Yan’s group showed that their probe could selectively detect the target RNA sequence in a solution containing large amounts of cellular RNA, and also that the probe could be designed to incorporate several sets of probes, detecting multiple RNA targets.6  

Making use of DNA dynamics 

While DNA is the key building material used in the field, the increasing interest in DNA nanotechnology has also led to developments of hybrid structures where DNA is combined with other materials. One recent development uses DNA’s flexibility and dynamics as much as its sequence programmability.  



DNA strands can be stapled into different shape, from maps to smiley faces

Last year, two US-based teams simultaneously came up with such a dynamic DNA architecture. Both Oleg Gang at the Brookhaven National Laboratory in New York State and Chad Mirkin at Northwestern University in Evanston, Illinois, set out to arrange gold nanoparticles in crystal-like three-dimensional arrays using DNA linkers.7,8  

Both groups hooked up one half of their nanoparticles with a given single stranded DNA sequence (A) and the other half with the complementary sequence (B). This arrangement ensured that A particles could bind to B particles, but neither would bind to their own kind.  

Both teams found that their highly flexible DNA linkers allow the formation of highly ordered structures. For optimal ’crystallisation’, a flexible linker between the gold particle and the specific binding sequence turned out to be essential. The structure formation also benefited from gentle warming, favouring a dynamic equilibrium between dissolution and renewed binding of the sequences.  

With this kind of encouragement, the gold particles equipped with flexible arms readily shook hands to line up and form familiar three-dimensional structures such as face-centred cubic or space-centred cubic arrays, depending on the precise conditions. Unlike the strictly designed DNA shapes produced since the early 1990s, this approach allows a random ’cloud’ of DNA strands to surround each gold nanoparticle, while still achieving highly regular ordered arrays of the particles thanks to equilibrium thermodynamics. 

Programming function 

A notable trend in recent years has been the construction of DNA machines, equipped with DNA ’hands’ to manipulate molecular objects, or ’feet’ to walk across DNA substrates.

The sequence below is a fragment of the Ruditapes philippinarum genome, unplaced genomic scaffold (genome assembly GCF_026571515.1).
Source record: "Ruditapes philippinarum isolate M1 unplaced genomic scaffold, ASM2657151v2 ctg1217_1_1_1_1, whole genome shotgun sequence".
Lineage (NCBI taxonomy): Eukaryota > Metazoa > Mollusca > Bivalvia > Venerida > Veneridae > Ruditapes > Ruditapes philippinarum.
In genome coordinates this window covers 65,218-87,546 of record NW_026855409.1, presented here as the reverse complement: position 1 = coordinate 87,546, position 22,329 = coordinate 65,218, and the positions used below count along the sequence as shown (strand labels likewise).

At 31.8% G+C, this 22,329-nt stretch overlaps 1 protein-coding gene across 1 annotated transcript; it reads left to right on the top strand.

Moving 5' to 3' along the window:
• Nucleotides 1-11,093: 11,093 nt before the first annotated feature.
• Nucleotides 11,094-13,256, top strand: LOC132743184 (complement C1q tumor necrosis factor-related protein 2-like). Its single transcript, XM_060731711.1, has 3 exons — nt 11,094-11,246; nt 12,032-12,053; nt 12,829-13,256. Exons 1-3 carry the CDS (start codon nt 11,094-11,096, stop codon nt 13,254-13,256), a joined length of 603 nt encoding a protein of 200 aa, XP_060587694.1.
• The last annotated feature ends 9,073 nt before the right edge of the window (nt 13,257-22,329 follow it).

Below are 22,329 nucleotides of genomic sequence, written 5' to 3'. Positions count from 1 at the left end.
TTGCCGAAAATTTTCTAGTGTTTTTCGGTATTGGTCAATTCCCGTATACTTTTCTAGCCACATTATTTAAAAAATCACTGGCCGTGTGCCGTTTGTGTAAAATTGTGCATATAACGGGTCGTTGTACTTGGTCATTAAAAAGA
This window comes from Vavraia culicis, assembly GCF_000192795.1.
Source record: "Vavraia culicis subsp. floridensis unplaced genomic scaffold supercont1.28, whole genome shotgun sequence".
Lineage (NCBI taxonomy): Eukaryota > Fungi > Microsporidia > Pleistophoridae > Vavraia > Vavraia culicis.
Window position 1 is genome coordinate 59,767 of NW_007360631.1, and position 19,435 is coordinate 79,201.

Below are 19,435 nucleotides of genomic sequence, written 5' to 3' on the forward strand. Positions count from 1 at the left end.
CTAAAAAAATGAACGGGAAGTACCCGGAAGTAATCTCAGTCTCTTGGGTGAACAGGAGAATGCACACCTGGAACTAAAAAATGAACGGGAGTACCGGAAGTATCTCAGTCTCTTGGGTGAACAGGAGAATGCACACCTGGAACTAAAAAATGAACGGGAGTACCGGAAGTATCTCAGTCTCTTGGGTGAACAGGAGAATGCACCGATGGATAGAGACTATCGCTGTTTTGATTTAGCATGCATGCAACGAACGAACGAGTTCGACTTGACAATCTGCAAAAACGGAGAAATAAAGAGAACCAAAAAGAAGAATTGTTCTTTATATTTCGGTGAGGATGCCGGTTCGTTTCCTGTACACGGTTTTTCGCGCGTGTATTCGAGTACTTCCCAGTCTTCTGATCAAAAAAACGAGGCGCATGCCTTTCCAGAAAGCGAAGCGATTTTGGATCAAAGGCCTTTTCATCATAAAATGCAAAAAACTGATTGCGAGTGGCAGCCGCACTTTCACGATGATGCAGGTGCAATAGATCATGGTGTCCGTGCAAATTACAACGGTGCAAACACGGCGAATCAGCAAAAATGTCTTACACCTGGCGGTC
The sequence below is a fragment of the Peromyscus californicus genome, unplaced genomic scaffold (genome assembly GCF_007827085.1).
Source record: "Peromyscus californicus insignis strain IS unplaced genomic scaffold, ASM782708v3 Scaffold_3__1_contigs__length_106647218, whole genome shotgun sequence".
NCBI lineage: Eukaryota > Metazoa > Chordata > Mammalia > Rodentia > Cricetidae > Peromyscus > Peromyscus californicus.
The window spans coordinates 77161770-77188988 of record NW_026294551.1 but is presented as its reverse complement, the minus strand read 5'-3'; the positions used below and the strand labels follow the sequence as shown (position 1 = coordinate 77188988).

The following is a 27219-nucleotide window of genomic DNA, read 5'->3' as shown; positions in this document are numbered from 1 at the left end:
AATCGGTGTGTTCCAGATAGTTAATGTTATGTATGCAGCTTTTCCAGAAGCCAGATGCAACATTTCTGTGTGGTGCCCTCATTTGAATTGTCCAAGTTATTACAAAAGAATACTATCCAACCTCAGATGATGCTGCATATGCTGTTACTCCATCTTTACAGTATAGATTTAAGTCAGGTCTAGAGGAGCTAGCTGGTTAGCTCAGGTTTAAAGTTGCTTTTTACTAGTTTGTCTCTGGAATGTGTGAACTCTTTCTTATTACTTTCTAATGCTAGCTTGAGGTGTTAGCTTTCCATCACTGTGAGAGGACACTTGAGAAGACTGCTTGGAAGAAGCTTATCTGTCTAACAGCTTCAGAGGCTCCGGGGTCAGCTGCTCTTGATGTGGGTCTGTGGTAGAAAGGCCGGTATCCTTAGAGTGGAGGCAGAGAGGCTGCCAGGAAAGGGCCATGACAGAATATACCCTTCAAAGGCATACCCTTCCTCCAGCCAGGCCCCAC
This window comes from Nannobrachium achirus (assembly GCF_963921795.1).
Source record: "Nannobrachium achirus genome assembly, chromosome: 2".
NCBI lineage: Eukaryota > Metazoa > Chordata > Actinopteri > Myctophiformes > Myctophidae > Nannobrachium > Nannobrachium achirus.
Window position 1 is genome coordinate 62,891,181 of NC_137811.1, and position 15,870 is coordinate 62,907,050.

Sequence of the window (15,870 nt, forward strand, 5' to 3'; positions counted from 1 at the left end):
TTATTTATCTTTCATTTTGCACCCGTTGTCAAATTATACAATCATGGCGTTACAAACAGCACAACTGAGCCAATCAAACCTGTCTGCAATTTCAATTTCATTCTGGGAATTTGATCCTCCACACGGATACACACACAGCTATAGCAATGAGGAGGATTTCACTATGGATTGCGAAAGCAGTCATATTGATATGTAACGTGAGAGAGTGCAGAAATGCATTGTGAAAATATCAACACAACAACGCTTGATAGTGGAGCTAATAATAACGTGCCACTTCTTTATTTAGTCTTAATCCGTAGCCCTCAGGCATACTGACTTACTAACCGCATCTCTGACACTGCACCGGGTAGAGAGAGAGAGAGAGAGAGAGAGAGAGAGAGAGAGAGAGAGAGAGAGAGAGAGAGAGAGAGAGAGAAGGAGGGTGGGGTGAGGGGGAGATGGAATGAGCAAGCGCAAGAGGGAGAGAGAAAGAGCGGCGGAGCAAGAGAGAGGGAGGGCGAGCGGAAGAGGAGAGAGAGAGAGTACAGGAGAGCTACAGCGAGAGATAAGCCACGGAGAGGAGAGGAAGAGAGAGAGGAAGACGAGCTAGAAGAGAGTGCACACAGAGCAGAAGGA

Hermann Gaub’s group at the Ludwig Maximilian University at Munich, Germany, for instance, transformed an atomic force microscope into a DNA-based crane, which can pick up molecular building blocks from a reservoir and deposit them in a target area.  



Hao Yan (right) has made functional DNA probes to detect target DNA in solution

The researchers used a fluorescent dye to demonstrate the function of their crane. They fitted this shiny cargo with two DNA tools, one to hold it in place while stored at a ’depot’ and the other for pick-up by the crane, each using complementary DNA strands. To enable the crane to detach the load from the depot and lift it free, Gaub’s team made use of the fact that shear forces can easily split up DNA double helices. The pulling power of the crane acted at right angles to the helix holding the load down, peeling it apart. 

On depositing the load in the target area, however, the balance of forces was decided by the different length of the two double-helical section - the double helix holding the load to the crane was designed to be shorter than the double helix attaching the load to the target, making sure that the hook of the crane could be pulled free. Using this device, the researchers wrote the letter M with 400 fluorescent molecules, achieving a target precision of around 10 nanometres. 

The forces involved in DNA strand pairing can also be harnessed to create long contractile fibres much like a muscle fibre, as Daniel Lubrich’s team at the National University of Singapore have shown. Lubrich’s system is powered by ’DNA fuel’, with passive short ’staple’ sequences driving the motion of a long DNA strand. Adding the staple strand pulls closed a ’hinge’ section of the long DNA fibre, contracting the ’muscle’ - but adding the complementary strand detaches the staple, and the fibre relaxes. The waste double strand can be separated and recycled.10